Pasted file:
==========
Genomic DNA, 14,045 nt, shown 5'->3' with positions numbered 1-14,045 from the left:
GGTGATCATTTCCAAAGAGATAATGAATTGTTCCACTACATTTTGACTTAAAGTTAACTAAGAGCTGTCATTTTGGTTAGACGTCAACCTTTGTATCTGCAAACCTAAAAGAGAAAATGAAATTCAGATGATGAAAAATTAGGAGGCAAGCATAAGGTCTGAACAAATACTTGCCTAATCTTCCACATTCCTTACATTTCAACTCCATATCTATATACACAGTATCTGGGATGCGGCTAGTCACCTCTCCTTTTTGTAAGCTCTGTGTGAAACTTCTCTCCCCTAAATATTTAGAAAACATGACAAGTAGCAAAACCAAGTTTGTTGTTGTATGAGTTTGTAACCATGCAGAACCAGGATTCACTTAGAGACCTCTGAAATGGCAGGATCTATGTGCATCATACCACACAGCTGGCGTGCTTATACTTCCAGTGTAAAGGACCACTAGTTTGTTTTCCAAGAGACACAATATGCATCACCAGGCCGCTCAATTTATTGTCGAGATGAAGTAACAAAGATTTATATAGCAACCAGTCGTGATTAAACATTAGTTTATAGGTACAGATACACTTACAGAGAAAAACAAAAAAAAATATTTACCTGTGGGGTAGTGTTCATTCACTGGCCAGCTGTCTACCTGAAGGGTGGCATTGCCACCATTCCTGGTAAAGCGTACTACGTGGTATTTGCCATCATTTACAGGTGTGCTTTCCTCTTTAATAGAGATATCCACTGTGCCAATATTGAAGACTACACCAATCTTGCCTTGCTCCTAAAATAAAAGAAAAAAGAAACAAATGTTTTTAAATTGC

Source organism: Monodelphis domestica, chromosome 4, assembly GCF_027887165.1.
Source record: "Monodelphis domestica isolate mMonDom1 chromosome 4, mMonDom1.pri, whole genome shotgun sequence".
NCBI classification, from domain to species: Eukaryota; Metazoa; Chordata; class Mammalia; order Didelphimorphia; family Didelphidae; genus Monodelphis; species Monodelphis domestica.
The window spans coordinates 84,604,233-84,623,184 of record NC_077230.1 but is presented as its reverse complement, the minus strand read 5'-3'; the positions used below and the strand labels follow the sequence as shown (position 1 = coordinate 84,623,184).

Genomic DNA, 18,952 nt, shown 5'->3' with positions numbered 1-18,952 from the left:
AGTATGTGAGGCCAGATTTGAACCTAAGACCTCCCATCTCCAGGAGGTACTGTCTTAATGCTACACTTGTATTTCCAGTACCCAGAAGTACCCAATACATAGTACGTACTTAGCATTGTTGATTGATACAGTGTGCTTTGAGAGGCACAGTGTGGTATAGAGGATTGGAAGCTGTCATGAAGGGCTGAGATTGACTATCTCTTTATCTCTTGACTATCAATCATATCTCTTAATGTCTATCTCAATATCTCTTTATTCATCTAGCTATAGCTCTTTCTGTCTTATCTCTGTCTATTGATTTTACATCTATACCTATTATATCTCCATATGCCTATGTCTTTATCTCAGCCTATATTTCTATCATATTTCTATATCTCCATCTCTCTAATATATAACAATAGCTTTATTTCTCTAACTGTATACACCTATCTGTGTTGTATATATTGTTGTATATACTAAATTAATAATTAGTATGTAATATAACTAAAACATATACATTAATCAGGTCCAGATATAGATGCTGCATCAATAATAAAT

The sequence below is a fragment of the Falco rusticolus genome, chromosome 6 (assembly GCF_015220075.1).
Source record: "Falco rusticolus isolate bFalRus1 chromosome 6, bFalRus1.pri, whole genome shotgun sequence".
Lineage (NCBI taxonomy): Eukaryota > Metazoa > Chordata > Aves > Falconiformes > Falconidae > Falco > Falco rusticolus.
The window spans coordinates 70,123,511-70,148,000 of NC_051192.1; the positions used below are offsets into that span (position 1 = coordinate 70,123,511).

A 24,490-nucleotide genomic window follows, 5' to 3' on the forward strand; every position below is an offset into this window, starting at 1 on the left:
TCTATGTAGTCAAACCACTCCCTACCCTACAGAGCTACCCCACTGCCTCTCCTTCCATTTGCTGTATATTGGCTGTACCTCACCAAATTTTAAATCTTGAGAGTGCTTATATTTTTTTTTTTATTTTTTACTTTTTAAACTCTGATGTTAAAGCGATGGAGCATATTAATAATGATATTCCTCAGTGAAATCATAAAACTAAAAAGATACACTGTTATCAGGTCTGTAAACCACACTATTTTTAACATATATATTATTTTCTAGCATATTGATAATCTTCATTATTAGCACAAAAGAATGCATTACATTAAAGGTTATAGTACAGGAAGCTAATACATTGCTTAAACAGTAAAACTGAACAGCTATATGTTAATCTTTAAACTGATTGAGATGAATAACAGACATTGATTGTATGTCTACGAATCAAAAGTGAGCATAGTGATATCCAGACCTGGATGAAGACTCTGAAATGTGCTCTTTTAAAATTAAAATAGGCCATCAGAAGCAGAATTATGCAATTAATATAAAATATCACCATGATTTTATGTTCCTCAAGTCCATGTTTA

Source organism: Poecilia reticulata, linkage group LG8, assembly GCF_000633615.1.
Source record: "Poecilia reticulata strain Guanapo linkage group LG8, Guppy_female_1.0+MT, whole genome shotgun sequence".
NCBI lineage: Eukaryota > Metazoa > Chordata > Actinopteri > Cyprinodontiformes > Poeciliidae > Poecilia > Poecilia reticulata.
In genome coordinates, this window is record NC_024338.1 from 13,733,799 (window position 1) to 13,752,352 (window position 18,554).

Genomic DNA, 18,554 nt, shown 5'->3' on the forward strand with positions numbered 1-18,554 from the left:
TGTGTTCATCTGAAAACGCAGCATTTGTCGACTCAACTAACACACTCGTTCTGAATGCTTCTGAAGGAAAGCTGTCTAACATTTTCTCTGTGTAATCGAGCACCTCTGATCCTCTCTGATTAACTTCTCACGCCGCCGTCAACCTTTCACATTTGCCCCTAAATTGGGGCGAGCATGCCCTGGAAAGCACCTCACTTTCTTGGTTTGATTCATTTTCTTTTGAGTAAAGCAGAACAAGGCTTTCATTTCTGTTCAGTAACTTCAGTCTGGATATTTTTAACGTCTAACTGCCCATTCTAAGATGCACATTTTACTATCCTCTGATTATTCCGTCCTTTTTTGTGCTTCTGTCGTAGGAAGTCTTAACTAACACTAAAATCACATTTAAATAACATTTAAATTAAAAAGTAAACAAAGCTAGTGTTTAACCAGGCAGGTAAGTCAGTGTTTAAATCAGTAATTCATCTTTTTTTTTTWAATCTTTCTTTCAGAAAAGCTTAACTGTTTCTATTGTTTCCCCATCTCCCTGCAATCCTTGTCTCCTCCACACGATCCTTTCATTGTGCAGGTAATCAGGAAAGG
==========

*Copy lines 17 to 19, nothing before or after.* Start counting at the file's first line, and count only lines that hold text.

NCBI lineage: Eukaryota > Metazoa > Chordata > Actinopteri > Cyprinodontiformes > Poeciliidae > Poecilia > Poecilia reticulata.
In genome coordinates, this window is record NC_024338.1 from 13,733,799 (window position 1) to 13,752,352 (window position 18,554).

Genomic DNA, 18,554 nt, shown 5'->3' on the forward strand with positions numbered 1-18,554 from the left: